Tax Tips for the Blind

Anyone whose field of vision falls at or below 20 degrees, who wears corrective glasses but whose vision is 20/200 or less in his best eye, or who has no eyesight at all, meets the legal definition of being blind and is eligible for certain tax deductions.

What is Form 4255: Recapture of Investment Credit?

When is a tax credit not a tax credit? When the IRS takes it back. If you're in the situation where you have to file IRS Form 4255, you might have to pay back a tax credit you've earned in prior years. This process, known as recapture, occurs if you claim a credit -- in this case, a credit for a specific type of business investment -- and then no longer qualify for that credit.

The Most Important Tax Forms for ALEs (Applicable Large Employers)

In 2015, some parts of the Affordable Care Act specifically apply to businesses, in particular, large employers. The Employer Shared Responsibility provisions affect companies with 50 or more full-time employees or an equivalent of part-time or seasonal workers. These companies are called Applicable Large Employers, or ALEs. 2015 is considered a transition year as everyone gets used to the new normal for workplace health plans.

Employer Sponsored Health Coverage Explained

The Affordable Care Act, also known as Obamacare, is simpler than some people may give it credit for. The basic rule to remember is that everyone must carry Minimum Essential Coverage (MEC) or pay a penalty. Employers with 50 full-time employees or more are obligated to sponsor plans for their workers to help them meet this requirement.

How to Report RSUs or Stock Grants on Your Tax Return

Restricted stock units (RSUs) and stock grants are often used by companies to reward their employees with an investment in the company rather than with cash. As the name implies, RSUs have rules as to when they can be sold. Stock grants often carry restrictions as well. How your stock grant is delivered to you, and whether or not it is vested, are the key factors when determining tax treatment.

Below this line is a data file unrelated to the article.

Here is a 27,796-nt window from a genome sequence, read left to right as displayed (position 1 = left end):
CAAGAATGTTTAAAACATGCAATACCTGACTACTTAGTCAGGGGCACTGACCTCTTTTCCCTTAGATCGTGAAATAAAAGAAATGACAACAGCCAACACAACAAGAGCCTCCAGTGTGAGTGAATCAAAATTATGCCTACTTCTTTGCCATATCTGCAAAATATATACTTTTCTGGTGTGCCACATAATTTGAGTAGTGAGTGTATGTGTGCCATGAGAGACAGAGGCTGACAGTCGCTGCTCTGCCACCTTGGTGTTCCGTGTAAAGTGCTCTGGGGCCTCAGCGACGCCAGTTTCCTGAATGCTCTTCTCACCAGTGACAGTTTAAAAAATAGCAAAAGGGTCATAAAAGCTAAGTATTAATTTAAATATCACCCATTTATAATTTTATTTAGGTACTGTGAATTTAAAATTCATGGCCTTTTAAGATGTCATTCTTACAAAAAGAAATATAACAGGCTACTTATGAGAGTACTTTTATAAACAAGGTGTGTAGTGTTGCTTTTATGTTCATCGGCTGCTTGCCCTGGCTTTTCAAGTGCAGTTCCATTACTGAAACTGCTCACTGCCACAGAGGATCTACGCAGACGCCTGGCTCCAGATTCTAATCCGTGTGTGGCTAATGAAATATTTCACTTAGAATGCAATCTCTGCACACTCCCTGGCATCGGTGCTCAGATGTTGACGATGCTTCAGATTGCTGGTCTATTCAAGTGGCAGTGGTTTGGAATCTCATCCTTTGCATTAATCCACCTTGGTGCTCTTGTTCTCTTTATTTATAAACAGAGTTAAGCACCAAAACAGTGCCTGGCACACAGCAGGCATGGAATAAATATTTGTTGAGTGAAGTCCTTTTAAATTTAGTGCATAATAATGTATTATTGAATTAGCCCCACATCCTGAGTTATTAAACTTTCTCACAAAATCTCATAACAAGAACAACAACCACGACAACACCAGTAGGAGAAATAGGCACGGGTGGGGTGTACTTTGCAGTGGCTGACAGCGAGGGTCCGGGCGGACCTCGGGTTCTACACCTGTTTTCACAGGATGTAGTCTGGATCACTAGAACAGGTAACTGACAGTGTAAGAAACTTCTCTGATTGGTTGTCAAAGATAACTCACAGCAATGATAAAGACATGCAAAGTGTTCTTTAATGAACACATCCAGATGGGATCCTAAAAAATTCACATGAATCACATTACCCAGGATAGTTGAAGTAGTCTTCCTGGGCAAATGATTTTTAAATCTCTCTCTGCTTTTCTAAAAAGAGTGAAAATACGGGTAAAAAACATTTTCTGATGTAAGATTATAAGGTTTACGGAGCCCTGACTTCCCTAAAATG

Add a Comment

*0 / 3000 Character Maximum

9 Comments

Filter by:
albatroll

Where are you going to get 8% interest? The article is misleading at best.

April 13 2013 at 5:19 PM Report abuse rate up rate down Reply
HonknDodge

That's a mighty big IF. compounds at 8% and for forty years.

April 13 2013 at 7:19 AM Report abuse rate up rate down Reply
YourFtr

Obama might need to seize your 401K and/or IRAs money in order to bail out the federal government; just like FDR did in 1933. FDR also took any Gold you might have.
So your mattress and/or hidden hard assets might be better; at least until the national debt is brought under control.

April 11 2013 at 12:09 PM Report abuse rate up rate down Reply
1 reply to YourFtr's comment
teebeebad63

Exactly, your better off saving money in a credit union, the seize is getting closer.

April 11 2013 at 1:44 PM Report abuse rate up rate down Reply
jscarb5959

8% a year for 40 years? Yea right!...........Are you smoking crack?

April 11 2013 at 9:05 AM Report abuse rate up rate down Reply
drex88

A better example could of been $5000 a year for 40 years at 8% would be over $1.5 Million. VZ,T,PM,MO all have great track records and you can reinvest the dividends.
Pick up a book read it and figure it out.

March 20 2013 at 9:19 PM Report abuse rate up rate down Reply
1 reply to drex88's comment
Hi

Grammar police! It's 'could have been' not 'could of been'. You will sound smarter using proper grammar.

April 13 2013 at 12:55 PM Report abuse rate up rate down Reply
rbearland

You got that right. And don't you just hate all those phoney looking articles attached which are just bs commercials which capture your address and send you junk mailings? It's AWFUL.

March 20 2013 at 7:27 PM Report abuse rate up rate down Reply
Larry

" If your IRA contribution compounds at 8% annually". The writer of this article is dreaming.

March 20 2013 at 1:35 PM Report abuse +1 rate up rate down Reply